Vector decreased 30 minutes to 24 hours – PF appreciably increased relative to vector

PF – 30 minutes increase relative to EV – 24 remains constant

320-3p

1.15

-2.86

2.74

2.40

Hspb6
E2F1

Heat shock protein involved in muscle function
Proliferative transcription factor

25-3p

-1.20

-1.67

1.71

1.41

PF – 30 minutes increase relative to EV – 24 hours decrease to proliferation levels

Let-7e-5p

1.13

-2.70

1.57

1.17

Trim71

Associates with AGO2 to bind miRNA

29a-3p

1.00

-1.43

2.08

-1.12

Dnmt3B
Dnmt3A
Fbn1
Col3A1
Col2a2
Col1a1
Col4a1
Col4a2
Col4a3
Col4a4
Col4a5
Col4a6
Dcx

Establishes methylation patters to promote myogenesis
Establishes methylation patters to promote myogenesis
Fibronectin – structural protein in muscle
Collagen present in muscle
Collagen present in muscle
Collagen present in muscle
Collagen present in muscle
Collagen present in muscle
Collagen present in muscle
Collagen present in muscle
Collagen present in muscle
Collagen present in muscle
Required for myofiber maturation

34a-5p

-1.01

-1.56

1.62

-1.01

Bcl2
Sirt1
Notch1
Dll1
Vcl
Pofut1
Bcl6
Gas1
CCND1
TGIF2

Anti-apoptotic protein
Stimulates myogenesis by activating Wnt
Inhibits myogenic differentiation
Ligand of Notch1 – insures sustained differentiation
Vinculin – a muscle structural protein
Fucosylates Notch to optimize signaling
Inhibit differentiation dependent apoptosis
Growth arrest protein – promotes myogenesis
Proliferative control in G1
Inhibits TGFbeta (which inhibits differentiation)

Let-7f-5p

-1.07

-1.64

1.32

1.15

672-5p

-1.23

-12.50

2.96

1.03

*221-3p

-1.25

-3.03

2.23

-1.25

Psmd9
Bnip3
Kit

Assembles 26S proteasome – required for fusion
Inhibits Bcl2
Promotes myogenesis from stem cells

3968

-1.37

-2.43

1.52

-1.35

PF – 30 minutes increase relative to EV – 24 hours decrease to EV levels at 24 hours

423-5p

1.17

-1.41

1.74

-1.54

31-5p

-1.07

-1.75

1.41

-1.45

Hif1a

Represses myogenesis by inhibiting Wnt

92a-3p

-1.11

-1.69

1.30

-2.22

Trp63
Tbx3

Required for later stages of myogenesis
Transcription factor that inhibits myogenesis

PF – decrease 30 minutes relative to EV – 24 hours increase

196a-5p

1.16

-2.43

-1.78

1.94

Hmga2

Required for late myogenic progression

16-5p

1.01

-1.92

-1.85

-1.42

Wnt3a
CCND1
Bcl2
Vegfa
Jun
Jag1
CCNE2
FGF2

Promotes myogenic differentiation
Proliferative control in G1
Anti-apoptotic protein
Induces and promotes myogenesis
Expressed in myotubes
Receptor for Notch1 – inhibits myogenesis
Proliferative control in G1
Promotes proliferation/inhibits differentiation of myblasts

335-3p

-1.45

-3.84

-1/14

4.61

Ank3

Expressed after differentiation; required muscle function

Vector decreased 30 minutes to 24 hours – PF appreciably decreased relative to vector control

155-5p

1.16

-1.96

-1.78

-2.38

Cebpb
Rhoa
Fadd
Reb
Socs1
Maf
Pea15a
Lpin1

Inhibits myogenic differentiation
GTPase detrimental to myogenesis
Noncanonically required for myogenesis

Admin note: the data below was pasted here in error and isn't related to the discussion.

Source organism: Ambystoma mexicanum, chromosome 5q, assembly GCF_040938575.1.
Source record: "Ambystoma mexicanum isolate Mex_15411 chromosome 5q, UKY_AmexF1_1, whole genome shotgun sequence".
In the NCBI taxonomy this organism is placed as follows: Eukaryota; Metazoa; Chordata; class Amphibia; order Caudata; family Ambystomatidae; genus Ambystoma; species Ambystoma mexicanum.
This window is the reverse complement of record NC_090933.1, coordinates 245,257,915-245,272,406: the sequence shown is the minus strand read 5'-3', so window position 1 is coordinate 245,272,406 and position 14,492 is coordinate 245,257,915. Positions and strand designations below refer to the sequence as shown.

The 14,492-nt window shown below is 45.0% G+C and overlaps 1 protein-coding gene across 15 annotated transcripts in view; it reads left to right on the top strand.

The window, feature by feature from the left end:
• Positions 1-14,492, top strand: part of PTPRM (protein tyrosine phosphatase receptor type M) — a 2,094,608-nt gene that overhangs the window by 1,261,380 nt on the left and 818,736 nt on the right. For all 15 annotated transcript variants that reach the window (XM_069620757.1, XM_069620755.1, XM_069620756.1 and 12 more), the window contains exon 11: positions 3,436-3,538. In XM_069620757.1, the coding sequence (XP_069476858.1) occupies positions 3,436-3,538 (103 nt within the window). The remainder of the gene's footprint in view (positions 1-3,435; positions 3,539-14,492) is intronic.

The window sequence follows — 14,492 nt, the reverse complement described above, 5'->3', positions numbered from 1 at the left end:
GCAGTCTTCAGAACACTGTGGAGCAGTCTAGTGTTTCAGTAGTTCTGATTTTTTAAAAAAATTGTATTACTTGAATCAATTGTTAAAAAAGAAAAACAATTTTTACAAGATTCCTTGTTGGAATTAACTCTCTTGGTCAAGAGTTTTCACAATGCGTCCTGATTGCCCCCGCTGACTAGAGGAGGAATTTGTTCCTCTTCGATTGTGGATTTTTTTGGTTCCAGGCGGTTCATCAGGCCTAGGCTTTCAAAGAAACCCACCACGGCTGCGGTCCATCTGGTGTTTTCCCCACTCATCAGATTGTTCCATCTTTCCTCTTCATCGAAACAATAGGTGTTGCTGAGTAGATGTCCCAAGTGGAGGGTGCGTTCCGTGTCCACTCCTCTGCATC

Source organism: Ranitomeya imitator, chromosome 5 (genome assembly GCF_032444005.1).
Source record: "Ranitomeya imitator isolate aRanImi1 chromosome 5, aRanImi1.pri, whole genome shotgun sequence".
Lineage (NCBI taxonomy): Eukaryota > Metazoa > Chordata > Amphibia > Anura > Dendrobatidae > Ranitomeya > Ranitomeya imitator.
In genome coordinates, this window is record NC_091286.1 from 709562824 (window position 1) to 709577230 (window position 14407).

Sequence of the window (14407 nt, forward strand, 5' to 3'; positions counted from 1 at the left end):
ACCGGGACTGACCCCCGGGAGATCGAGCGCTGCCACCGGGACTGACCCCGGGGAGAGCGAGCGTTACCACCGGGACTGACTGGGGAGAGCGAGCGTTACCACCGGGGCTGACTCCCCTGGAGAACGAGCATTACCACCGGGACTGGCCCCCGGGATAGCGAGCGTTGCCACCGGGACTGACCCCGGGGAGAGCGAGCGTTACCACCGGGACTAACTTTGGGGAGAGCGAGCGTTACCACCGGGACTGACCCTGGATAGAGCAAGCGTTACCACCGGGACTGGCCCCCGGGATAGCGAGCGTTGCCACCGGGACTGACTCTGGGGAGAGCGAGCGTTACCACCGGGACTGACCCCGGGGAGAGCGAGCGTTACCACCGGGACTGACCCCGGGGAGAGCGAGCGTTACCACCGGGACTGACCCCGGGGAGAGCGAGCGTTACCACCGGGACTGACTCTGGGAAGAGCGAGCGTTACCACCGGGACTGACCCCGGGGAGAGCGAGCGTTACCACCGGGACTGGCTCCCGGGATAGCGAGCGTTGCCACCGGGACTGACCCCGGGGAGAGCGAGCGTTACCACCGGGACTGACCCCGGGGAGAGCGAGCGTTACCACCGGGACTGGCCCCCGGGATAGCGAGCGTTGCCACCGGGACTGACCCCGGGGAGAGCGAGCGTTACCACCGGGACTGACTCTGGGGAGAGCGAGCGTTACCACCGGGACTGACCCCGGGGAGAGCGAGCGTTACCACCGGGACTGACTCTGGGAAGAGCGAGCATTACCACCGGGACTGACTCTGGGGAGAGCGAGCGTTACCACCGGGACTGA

Negatively affects myogenesis
Promotes myogenic differentiation
Protein whose expression is activated by MyoD
Negative regulator of apoptosis
Promotes myogenic differentiation

21a-3p

1.06

-3.22

-2.78

-50.00

28a-5p

1.06

-1.67

-1.45

-1.89

Srsf1

RNA splicing factor

Similar changes (increased or decreased) between vector and PF from 30 minutes to 24 hours

92a-1-5p

1.24

-10.00

-1.13

-12.50

344d-3p

1.21

-1.67

-1.02

-2.50

351-5p

-1.16

1.75

-1.28

2.12

TNF
E2F3

Inhibits expression of mid to late myogenic markers
Proliferative transcription factor

98-5p

-1.29

-1.69

-1.28

-1.42

*125b-1-3p

-1.31

-3.22

-1.35

-5.56

*133b-5p

-1.67

1.69

-3.44

1.80

Fold expression changes indicate the miRNA gene expression at 30 minutes or 24 hours relative to levels seen in proliferating cells in cells stably transduced with the empty vector (Vector) or with vector containing PAX3-FOXO1 (PF). The miRNA are separated into individual patterns based on their changes in expression during this time period. The asterisk indicates microRNAs known to be myomiRs. #Minimal change is considered to be miRNA expression between -1.30 and +1.30 fold change relative to proliferation levels.

Examination of the miRNA whose expression changes in both cell types demonstrate that the alterations seen in the presence of PAX3-FOXO1 would effect target gene expression in such a way as to inhibit myogenic differentiation (Table 3). For example, miR-206-3p targets genes that are necessary for maintaining cells in the early myogenic state (Pax7, Fzd7, and Meox2) while also targeting genes necessary for initiating myogenesis (Rarb) or genes whose expression must decrease for myogenesis to progress (Notch3). The changes in miR-206-3p in the negative control (a large increase at 24 hours of expression) would result in target gene expression favorable for promoting myogenesis. In contrast, the presence of PAX3-FOXO1 promotes a large decrease in this miRNA, subsequently increasing the expression of these target genes thereby inhibiting myogenic differentiation. Similar alterations are predicted to negatively effect many biological processes essential for proper myogenesis, including organization of myofibers (miR-128-3p/Runx1 and miR-29a-3p/Dcx), myoblast fusion (miR-434-3p/Vcan, miR-133b-3p/FOXL2, and miR-221-3p/Psmd9), expression of myogenic structural proteins (miR-29a-3p/multiple collagens, miR-34a-5p/Vcl, and miR-335-3p/Ank3), and the initiation of myogenesis (miR-499-5p/Sox6, miR-29a-3p/DNMT3B and 3A, miR-34a-5p/Sirt1, and miR-221-3p/Kit).